It is almost pointless to talk to someone in July when the temperature is 110 degrees about what happens in Phoenix when it rains. You want to point out how planned communities have drainage plans and retention basins, etc. The situation in the summer may be that no precipitation has been seen for months, so they wonder why you’re even bringing it up. Well, the last couple of day we’ve been drenched and now those plans and preparation are very much needed and appreciated. Meteorologists are even saying that we may see as much rainfall in this 5 day period as we saw all of last year! Yesterday there was even a tornado warning, and many roads have been closed because of flooding. The picture above is not a lake water feature for a subdivision. It may be for the time being, but actually it is a retention basin with grass in the community common area that accumualtes the runoff from storms such as the one we are having that has dumped over 3″ inches of rain in a 24 hour period in some parts of they valley.
Drainage Plans, Dry Wells and Retention Basins
This is not the most flashy or sexy subject, but very few residents know about the planning that goes into a subdivision before the houses go up. Each city has engineering standards for drainage that the developer much follow. I called and spoke to a Town of Gilbert planning engineer to get the details. The standards and guidelines can also be found on line.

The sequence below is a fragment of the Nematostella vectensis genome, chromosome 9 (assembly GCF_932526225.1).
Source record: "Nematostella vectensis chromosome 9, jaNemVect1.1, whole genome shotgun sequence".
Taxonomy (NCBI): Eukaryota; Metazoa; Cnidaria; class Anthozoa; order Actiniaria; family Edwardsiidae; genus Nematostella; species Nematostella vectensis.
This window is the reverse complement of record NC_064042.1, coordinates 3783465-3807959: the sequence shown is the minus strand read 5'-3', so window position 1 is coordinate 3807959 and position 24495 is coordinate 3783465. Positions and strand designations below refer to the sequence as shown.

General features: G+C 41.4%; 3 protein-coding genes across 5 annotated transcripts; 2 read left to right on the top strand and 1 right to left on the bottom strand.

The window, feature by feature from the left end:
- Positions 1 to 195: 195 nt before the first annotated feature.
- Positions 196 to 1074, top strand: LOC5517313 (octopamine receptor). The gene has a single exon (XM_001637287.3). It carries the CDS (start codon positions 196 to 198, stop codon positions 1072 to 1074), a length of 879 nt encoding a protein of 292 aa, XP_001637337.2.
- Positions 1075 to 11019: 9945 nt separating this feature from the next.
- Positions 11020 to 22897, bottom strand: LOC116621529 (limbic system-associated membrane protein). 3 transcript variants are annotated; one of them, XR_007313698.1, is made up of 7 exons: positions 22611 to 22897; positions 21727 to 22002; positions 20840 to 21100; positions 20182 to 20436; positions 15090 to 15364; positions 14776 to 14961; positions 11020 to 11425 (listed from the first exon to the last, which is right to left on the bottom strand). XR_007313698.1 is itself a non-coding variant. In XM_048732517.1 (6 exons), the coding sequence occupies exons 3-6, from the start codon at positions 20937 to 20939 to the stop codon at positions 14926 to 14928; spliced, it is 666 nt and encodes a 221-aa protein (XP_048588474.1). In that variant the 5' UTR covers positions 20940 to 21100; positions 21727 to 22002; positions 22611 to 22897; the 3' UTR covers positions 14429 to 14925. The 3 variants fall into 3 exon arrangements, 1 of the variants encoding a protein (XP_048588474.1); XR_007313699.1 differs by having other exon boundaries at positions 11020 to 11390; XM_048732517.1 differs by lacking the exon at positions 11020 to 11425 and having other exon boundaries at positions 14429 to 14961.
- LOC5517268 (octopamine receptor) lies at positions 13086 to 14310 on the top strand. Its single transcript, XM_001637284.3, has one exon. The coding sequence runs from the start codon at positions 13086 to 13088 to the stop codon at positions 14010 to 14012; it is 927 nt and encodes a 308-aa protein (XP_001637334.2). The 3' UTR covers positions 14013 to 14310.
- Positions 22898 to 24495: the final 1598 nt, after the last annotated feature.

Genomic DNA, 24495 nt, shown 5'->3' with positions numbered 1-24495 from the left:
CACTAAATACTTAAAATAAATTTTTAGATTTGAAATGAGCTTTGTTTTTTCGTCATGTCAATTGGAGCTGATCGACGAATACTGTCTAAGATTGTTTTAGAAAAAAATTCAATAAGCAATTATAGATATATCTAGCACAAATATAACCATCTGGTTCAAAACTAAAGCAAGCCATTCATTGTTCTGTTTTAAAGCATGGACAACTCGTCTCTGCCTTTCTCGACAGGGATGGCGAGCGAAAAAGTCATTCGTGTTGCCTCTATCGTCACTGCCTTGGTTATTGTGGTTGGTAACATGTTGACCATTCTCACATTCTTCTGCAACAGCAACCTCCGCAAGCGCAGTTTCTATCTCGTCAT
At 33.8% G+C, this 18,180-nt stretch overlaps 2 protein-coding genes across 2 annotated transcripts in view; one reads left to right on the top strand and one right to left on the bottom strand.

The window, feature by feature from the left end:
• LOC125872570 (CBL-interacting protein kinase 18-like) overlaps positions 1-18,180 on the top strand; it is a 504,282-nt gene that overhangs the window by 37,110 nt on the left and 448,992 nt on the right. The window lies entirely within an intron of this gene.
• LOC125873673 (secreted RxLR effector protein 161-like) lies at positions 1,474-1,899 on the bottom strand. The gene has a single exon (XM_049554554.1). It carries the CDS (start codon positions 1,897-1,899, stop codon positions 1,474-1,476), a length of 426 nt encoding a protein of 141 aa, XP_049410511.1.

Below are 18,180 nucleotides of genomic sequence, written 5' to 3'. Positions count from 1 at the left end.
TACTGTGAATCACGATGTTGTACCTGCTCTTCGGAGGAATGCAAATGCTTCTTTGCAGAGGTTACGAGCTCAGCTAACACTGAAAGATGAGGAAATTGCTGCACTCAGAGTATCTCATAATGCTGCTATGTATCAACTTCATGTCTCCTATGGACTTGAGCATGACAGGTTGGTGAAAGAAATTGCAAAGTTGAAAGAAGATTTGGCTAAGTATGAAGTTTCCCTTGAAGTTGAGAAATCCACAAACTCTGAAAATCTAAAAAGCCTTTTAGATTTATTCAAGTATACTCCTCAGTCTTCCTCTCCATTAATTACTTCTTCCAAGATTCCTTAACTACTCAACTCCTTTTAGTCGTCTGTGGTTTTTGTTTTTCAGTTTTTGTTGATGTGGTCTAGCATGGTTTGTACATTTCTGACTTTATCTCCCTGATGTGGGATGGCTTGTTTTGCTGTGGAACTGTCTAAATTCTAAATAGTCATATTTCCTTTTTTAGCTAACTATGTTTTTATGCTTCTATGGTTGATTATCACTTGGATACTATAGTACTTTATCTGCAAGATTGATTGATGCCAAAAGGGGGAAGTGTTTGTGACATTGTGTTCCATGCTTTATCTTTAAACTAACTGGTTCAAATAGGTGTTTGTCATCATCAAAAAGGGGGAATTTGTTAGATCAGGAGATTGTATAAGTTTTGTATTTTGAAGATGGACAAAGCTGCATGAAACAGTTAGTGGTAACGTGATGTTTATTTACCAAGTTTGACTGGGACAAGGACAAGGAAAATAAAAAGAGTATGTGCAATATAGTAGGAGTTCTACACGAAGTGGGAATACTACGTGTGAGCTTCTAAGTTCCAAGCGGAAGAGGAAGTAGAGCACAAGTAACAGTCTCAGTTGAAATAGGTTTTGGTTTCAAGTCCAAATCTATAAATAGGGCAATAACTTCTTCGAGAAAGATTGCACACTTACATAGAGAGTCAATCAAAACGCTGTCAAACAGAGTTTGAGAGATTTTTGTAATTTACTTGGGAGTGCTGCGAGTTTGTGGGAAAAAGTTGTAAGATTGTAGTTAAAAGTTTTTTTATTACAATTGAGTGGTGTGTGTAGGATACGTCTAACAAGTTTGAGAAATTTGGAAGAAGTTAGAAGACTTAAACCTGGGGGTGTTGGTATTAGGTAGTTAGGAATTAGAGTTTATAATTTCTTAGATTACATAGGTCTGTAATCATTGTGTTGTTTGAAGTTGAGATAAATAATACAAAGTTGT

How much water needs to be retained? For the Town of Gilbert subdivisions must provide retention for the run-off generated from a fifty year, 24 hour storm which equals three inches. House main level floors must be built higher than the water level that would be produced by a 100 year, 24 hour flood. Many of the retention basins are also used as play areas or grassy parks within the subdivision. However, the maximum allowable dept of a retention area is 2.5 feet as measured from the top of the side walk next to the basin.
How fast must the retained water drain from the basin? A retention area must drain within 36 hours to prevent “ponding”. Dry wells can be used to assist with the draining of the area and must penetrate at least 10′ into highly permeable soil.
Because of the drainage plans that must be in place for a subdivision, it is highly unlikely that homes would require flood insurance. However, it is best to consult a flood plain map.
This planning for the most part goes unnoticed until you have a significant rainfall that shows how important it is to manage run-off from a storm even in Arizona.